The Hammer is the correct convex-surfaced type with straight, checkered thumbpiece. The checkering is still very sharp and crisp. The Hammer and Hammer Screw still exhibit the vast majority of the original national armory bright finish and the hammer screw slot is unmarred. The Hammer works correctly and the full- and half-cock tumbler works perfectly.

The Trigger Guard Assembly exhibits minor pitting on the Trigger Guard Bow with the balance still retaining the majority of the original national armory bright finish. There is a serif “R” inspection stamp on the interior surface of the guard. The Trigger retains considerable original oil quenched finish on the sides with the balance exhibiting a pewter patina. The Trigger Guard nuts are both present. Both guard screws, which are convex, single-slotted, are present. The original lower sling swivel is present as riveted to the lug on the front branch of the trigger guard bow and it moves freely.

The Upper Barrel Band is the correct Springfield type with two ½” rings separated by an open area. The steel front sight assembly is tight to the top of the front ring and it has the squared lug on the underside of the band that fits into the barrel slot and which was a characteristic unique to Springfield modifications. The band is 2 15/16” long at the top and extends to the rear at the bottom for 3 11/16” in length. The band retains considerable original national armory bright finish with evidence of old pinprick pitting.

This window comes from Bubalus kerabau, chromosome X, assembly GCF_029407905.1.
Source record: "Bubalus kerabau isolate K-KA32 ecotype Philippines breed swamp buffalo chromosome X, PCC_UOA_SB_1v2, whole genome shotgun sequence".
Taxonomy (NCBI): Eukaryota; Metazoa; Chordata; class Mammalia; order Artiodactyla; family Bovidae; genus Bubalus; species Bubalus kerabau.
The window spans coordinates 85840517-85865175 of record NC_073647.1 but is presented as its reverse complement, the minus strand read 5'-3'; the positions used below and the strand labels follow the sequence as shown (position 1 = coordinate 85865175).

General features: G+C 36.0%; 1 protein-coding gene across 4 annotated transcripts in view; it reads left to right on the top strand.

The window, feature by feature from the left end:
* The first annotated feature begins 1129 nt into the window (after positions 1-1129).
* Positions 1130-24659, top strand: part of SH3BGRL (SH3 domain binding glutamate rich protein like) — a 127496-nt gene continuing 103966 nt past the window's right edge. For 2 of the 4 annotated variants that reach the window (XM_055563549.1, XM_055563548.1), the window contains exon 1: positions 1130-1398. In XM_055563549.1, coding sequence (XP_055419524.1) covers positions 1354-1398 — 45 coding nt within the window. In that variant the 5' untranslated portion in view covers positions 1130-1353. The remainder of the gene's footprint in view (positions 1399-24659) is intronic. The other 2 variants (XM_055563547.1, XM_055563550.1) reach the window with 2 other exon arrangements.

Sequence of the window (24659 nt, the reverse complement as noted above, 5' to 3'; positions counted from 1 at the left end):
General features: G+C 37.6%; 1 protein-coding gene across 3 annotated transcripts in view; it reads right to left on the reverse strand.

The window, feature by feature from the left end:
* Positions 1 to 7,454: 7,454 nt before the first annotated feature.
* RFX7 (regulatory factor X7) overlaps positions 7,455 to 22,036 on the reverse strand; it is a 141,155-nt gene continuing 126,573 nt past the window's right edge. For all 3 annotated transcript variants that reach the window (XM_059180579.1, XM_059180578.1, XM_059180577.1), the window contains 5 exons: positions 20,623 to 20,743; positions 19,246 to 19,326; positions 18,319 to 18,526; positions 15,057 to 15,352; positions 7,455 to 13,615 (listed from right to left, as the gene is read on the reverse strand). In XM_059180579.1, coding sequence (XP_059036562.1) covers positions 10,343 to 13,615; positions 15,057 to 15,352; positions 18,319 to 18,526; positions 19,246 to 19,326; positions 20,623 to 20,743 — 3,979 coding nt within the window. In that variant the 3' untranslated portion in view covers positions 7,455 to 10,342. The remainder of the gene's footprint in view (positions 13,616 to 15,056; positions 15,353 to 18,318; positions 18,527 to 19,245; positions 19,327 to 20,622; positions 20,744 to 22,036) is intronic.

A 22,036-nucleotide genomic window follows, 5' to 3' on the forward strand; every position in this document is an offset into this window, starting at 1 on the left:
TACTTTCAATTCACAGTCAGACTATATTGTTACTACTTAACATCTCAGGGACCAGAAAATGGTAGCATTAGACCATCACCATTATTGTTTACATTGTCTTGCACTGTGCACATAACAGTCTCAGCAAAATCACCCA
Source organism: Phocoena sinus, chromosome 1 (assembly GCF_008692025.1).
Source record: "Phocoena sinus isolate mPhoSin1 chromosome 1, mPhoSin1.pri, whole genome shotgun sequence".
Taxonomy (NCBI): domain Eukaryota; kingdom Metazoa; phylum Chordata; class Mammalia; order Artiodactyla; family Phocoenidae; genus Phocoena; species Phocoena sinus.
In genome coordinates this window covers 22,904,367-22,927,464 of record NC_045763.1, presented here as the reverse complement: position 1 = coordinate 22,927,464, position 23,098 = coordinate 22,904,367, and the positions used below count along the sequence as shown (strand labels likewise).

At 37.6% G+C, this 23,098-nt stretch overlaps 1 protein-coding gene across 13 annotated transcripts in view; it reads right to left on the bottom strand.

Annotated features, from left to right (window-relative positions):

The Middle Band is 9/16” in length and the 1 5/8” upper sling swivel is correctly riveted through the circular plate on the lug at the bottom of the band. The swivel moves freely. The Middle Band retains the majority of its original national armory bright finish with areas of small pinprick pitting.

The Lower Band is 9/16” wide at the top and extends forward at the bottom to 1” in length. The Lower Band retains considerable original national armory bright finish with minor pinprick pitting noted on the top. All three band springs are present on the stock and all also retain considerable national armory bright finish.

The original Ramrod is present and is 41 ¾” in length with a trumpet head. The rear of the ramrod is threaded for 3/8” for the ball screw and wiper. The Ramrod retains considerable original national armory bright finish with the balance a pewter patina.

The original black walnut Stock is in excellent condition and retains its original oiled finish. The left stock flat has an “OHIO” surcharge stamp and what appears to be a “6” stamp and a hand-carved “VI” stamp, which may have been part of an Ohio Civil War volunteer infantry unit mark. None of the final inspection initials are visible. The lock mortise is still very sharp and clean. The ramrod friction retainer is in the white. The Butt Plate is the correct straight profile, convex surface type that has the “US” stamp on the tang and is in very good condition, retaining the majority of its original national armory bright finish. Both butt plate screws are present.

This is a rare and original condition Springfield Armory manufactured Model 1842 Musket that was subsequently modified at Springfield Armory as a rifled and sighted musket. This musket was modified just prior to the start of the Civil War and was undoubtedly issued to Union troops from Ohio during the early months of the war. This musket is still fully functional.

This rifle is an antique and can be shipped to anyone. This rifle will also come with an historic writeup and a CD containing all of the photos in the listing. I accept Visa and MasterCard and charge NO FEES. Please let me know if you have any questions or if you would like additional photos posted.